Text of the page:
LWVLMR member Jeanette Neagu continues the important work of researching, educating the public about, and advocating for inspections of above-ground chemical storage tanks located near water sources. The reach of her efforts benefited from recent media coverage.
Indianapolis indie weekly Nuvo featured Neagu and her work in its recent story, "Uninspected Tanks of Toxins." The author called her "...a kind of Paul Revere."
The New England Interstate Water Pollution Control Commission recognized the impact of Neagu's endeavors as well. In its latest Lustline (that's LUST for Leaking Underground Storage Tank), an article, "It Takes a Village" (on pp. 13-14), described the Emergency Planning and Community Right to Know Act (EPCRA) of 1986 and included a list of questions Neagu developed for citizens to ask about storage tanks.
As the NEIWPCC recognized, "Jeanette saw a serious problem and is working tirelessly to educate a network of people to take up the cause. When all is said and done, it is the community that must be in the frontline of protecting its citizens and its environment."
We couldn't agree more!
As we've been on the road, promoting the use of green infrastructure for all of its virtues, including its ability to naturally clean stormwater, we've heard plenty of stories. This one comes from Jean & Doug Cheever, of the League of Women Voters of Dubuque, IA. They shared,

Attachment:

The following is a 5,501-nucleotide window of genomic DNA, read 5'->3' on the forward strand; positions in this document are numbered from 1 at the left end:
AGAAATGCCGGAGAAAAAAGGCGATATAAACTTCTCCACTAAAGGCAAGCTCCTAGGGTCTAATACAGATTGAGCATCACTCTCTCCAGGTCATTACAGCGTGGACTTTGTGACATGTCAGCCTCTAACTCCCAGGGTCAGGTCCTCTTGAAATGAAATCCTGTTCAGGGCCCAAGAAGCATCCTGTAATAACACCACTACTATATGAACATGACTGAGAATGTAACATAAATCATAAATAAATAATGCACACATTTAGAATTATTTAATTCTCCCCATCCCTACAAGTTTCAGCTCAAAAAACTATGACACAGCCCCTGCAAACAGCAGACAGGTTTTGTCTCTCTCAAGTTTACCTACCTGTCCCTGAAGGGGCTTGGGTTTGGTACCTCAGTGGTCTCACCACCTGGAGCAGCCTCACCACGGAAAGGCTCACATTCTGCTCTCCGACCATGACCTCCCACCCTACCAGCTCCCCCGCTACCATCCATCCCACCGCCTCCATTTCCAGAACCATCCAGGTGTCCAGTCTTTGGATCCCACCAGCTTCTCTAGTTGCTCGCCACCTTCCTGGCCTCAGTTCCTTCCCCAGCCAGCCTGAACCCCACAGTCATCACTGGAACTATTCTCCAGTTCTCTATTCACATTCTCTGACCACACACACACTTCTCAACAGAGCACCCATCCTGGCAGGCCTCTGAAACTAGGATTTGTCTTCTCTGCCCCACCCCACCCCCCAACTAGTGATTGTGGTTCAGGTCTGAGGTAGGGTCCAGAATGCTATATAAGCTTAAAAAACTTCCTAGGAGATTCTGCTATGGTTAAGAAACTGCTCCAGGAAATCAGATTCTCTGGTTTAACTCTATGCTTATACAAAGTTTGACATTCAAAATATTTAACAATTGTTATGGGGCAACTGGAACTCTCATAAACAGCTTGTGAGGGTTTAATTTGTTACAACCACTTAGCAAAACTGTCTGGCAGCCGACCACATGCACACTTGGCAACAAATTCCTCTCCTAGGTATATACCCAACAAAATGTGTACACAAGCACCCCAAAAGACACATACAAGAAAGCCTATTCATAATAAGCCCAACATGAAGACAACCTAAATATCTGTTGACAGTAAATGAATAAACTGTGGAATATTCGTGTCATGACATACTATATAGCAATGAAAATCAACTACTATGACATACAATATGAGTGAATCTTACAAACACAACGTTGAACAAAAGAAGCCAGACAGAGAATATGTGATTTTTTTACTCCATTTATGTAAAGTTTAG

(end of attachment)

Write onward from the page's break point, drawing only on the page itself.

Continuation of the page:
Our street is a major arterial that is salted and plowed frequently in winter. The strip between the sidewalk and street faces southwest. This "hell strip" gets hot during summer afternoons and, in winter, is regularly exposed to salt and repeated freezing and thawing. The sod installed after construction quickly became weedy and patchy and required more work than the rest of our lawn. We finally gave up and replaced grass with suggested salt-, drought-, and ice-resistant plants.
It turned out that the City only allowed grass in parkway plantings. After some research, the Cheevers found a St. Paul, Minnesota ordinance that encouraged other street plantings as long as they were less than 3 feet tall and did not include noxious weeds or marijuana.
Armed with their case and the ordinance, they appealed to their government officials. Success! The City changed the policy! Thanks, Cheevers, for helping to beautify America and working towards cleaner water!